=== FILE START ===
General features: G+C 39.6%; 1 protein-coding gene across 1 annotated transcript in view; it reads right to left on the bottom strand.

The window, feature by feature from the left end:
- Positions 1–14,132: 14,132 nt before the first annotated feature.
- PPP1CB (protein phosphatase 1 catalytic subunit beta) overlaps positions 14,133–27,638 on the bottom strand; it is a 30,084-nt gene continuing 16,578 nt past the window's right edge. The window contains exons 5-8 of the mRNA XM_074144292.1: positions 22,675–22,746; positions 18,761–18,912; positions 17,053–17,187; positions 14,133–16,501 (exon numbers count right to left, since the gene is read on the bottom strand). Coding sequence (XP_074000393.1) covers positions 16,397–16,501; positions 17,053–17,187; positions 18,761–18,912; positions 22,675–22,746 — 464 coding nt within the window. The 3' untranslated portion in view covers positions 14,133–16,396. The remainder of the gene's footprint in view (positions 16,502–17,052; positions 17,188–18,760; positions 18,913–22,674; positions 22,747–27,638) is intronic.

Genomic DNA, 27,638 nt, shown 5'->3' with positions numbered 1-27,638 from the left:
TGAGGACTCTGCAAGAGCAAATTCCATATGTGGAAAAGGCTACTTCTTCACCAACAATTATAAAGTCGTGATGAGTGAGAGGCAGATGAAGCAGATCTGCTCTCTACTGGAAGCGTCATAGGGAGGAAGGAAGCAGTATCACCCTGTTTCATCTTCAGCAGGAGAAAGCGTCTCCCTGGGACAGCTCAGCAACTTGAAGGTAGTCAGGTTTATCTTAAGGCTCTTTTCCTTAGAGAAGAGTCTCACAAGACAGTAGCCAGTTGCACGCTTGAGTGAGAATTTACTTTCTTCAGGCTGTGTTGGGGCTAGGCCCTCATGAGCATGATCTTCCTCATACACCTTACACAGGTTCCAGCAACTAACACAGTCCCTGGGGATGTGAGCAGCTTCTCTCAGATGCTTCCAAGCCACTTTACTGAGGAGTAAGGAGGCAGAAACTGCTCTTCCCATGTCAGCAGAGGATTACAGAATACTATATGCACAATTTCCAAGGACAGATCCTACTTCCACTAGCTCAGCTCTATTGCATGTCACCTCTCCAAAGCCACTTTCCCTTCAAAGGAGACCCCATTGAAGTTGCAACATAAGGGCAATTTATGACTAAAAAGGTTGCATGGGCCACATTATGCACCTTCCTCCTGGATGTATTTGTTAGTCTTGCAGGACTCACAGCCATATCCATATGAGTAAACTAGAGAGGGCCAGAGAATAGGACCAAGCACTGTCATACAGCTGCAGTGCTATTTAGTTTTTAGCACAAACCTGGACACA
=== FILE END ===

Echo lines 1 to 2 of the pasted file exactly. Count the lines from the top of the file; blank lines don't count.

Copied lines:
General features: G+C 39.6%; 1 protein-coding gene across 1 annotated transcript in view; it reads right to left on the bottom strand.

The window, feature by feature from the left end: